My name is Sofia and I am a senior majoring in Geology & Geophysics and Global Affairs. This December I’m attending COP25, the annual conference of the UN Framework Convention on Climate Change (last year, I attended COP24).
Monday 9 December
I arrived in Madrid for the beginning of the second week of COP25. COP25 was previously slated to be held in Santiago, but was relocated to Madrid after political unrest in Chile. Chilean activists reminded attendees that climate change must be addressed with close attention to issues of social inequality, as the warming caused by a small and wealthy fraction of the global population impacts poor people most severely.
One of the main agenda items for COP25 is to negotiate a system of rules for greenhouse gas emissions trading among countries and the private sector, as defined by Article 6 of the Paris Agreement. Also at stake are compensation for loss and damage caused by climate change, and the time frame in which countries are to implement their commitments under the Paris Agreement.
Tuesday 10 December
Using her personal celebrity and the public interest generated by the Fridays for Future movement, Greta Thunberg attracted a large crowd and many members of the media to a panel discussion where she spoke very little. The event was intended to provide a platform for climate scientists to speak about science. Vice-chairs of the IPCC and representatives of research institutions communicated key points about the physical science of climate change to the public, and debunked basic misperceptions about the magnitude and scale of climate change. For example: if the temperature in Madrid is increasing by 10 degrees just today, why is average warming of just one or two degrees so impactful?
To me, it seems that contextualizing current warming in historical changes is a particulalry useful tactic for communicating to a broad audience. During the last ice age, when the Earth was only 5° colder, the surface of the planet looked drastically different. A business-as usual emissions scenario could bring about similar magnitudes of change on a warming planet.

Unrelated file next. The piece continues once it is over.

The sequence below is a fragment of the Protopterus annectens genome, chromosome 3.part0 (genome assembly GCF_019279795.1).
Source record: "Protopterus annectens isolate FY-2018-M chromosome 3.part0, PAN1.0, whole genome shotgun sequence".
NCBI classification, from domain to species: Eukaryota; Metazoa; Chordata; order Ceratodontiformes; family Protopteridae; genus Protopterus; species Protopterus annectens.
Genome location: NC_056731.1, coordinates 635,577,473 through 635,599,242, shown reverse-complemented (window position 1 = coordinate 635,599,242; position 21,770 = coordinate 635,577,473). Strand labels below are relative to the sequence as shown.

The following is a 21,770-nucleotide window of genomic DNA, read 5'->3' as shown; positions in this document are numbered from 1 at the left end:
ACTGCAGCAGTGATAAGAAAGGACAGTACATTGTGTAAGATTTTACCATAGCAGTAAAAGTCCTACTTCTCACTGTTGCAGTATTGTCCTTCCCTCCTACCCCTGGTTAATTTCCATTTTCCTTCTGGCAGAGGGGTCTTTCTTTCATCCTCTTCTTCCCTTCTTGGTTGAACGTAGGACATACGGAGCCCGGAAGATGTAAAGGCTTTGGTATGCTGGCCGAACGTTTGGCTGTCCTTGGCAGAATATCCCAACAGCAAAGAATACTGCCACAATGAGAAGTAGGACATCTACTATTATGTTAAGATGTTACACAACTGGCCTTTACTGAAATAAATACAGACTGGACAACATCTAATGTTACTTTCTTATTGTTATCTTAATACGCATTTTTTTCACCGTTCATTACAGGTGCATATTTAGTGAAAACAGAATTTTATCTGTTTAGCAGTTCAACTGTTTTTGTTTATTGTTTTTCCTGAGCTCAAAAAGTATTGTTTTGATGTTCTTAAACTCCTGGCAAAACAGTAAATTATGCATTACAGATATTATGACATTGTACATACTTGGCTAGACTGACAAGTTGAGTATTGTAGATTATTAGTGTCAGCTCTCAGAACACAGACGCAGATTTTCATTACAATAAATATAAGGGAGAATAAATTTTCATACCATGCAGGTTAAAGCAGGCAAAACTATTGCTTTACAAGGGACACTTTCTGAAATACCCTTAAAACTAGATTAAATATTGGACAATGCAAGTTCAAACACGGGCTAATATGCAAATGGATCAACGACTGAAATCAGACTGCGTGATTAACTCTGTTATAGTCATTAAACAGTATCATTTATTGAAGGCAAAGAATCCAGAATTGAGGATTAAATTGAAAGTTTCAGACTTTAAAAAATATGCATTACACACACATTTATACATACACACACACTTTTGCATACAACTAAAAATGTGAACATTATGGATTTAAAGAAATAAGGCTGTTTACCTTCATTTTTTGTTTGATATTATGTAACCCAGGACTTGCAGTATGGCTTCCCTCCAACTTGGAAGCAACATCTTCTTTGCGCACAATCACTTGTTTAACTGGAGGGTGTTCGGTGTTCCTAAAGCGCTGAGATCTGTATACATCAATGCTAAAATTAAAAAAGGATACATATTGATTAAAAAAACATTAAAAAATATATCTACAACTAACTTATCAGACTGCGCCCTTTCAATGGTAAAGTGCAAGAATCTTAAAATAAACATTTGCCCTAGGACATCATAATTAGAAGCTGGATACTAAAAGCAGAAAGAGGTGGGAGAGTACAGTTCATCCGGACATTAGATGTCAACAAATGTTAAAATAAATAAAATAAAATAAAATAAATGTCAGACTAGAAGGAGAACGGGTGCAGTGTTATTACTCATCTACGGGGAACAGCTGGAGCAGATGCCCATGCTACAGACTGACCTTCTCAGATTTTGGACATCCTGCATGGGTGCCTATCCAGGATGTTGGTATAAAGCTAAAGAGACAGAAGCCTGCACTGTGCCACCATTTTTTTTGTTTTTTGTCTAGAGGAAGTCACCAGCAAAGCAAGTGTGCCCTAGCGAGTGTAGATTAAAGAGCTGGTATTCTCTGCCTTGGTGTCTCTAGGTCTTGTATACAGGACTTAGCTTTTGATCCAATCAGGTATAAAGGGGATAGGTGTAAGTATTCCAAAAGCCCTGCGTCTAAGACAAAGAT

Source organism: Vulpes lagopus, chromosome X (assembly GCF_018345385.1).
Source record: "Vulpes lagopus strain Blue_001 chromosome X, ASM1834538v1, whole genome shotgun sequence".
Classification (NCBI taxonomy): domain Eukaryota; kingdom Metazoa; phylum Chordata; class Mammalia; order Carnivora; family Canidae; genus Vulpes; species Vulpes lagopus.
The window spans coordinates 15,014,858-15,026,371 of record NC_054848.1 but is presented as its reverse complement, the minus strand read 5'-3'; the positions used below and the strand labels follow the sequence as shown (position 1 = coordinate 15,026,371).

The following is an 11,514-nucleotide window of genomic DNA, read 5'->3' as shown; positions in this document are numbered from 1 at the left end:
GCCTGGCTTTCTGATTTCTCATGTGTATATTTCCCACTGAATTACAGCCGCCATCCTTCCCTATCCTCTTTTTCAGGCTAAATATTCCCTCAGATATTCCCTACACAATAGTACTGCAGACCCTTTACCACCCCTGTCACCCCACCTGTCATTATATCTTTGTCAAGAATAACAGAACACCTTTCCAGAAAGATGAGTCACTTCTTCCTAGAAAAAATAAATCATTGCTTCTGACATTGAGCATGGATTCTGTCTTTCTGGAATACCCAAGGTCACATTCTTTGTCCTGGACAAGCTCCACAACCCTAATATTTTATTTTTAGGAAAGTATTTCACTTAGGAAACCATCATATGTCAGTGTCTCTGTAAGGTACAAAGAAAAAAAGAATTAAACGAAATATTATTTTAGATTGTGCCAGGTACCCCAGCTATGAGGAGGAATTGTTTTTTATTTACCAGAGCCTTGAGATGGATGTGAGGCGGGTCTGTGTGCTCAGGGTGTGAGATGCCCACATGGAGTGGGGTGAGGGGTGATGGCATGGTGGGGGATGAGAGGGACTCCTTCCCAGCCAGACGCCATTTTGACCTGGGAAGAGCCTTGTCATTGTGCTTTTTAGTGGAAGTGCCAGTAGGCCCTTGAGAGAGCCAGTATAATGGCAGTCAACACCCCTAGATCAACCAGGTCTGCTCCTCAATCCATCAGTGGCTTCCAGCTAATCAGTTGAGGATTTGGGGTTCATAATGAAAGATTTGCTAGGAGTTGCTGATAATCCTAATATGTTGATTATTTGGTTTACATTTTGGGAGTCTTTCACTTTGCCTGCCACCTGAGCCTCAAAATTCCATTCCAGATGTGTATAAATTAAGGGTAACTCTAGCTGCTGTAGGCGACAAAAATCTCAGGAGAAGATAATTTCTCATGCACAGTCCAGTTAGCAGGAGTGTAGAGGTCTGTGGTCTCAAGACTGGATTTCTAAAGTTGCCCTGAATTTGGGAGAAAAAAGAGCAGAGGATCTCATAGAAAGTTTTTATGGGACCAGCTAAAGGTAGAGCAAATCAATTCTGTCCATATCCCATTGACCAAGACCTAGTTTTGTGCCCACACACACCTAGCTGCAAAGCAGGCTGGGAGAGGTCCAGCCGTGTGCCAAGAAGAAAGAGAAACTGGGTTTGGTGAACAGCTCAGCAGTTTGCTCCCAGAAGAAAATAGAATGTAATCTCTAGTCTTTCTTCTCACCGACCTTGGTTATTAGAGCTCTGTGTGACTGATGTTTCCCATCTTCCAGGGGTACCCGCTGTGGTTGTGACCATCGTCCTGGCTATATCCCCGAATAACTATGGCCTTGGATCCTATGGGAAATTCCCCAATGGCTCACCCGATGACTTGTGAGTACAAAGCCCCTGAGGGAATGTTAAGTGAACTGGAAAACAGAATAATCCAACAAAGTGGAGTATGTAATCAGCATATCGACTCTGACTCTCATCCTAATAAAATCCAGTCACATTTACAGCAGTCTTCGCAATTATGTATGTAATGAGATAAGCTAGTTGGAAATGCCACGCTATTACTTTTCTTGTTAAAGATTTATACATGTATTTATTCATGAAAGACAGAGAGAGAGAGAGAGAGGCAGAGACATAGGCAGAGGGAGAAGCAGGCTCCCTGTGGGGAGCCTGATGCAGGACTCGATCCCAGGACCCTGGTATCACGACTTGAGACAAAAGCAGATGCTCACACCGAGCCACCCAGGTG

Wednesday 11 December
Today, Intergovernmental Panel on Climate Change Vice Chair Thelma Krug discussed different modes of engagement with the IPCC. In addition to contributing to the scientific literature, scientists and social scientists can serve as lead authors, contributing authors, and review editors to IPCC reports. Dr. Krug encouraged scientists at all stages of their careers to review report drafts, as the process of creating IPCC reports requires authors to respond individually to each comment (this process is open and can be accessed on the IPCC’s website).
IPCC representatives also emphasized their efforts towards more balanced representation with regard to gender balance and geographical representation. Geographically, one challenge is that the pace of production of peer-reviewed publications in developed countries is much faster than in developing countries. Much of the knowledge produced in developing countries is not captured in peer-reviewed literature, so the IPCC has established processes to account for ‘grey literature.’ Gender balance among IPCC authors has improved but still skews around 2/3 male.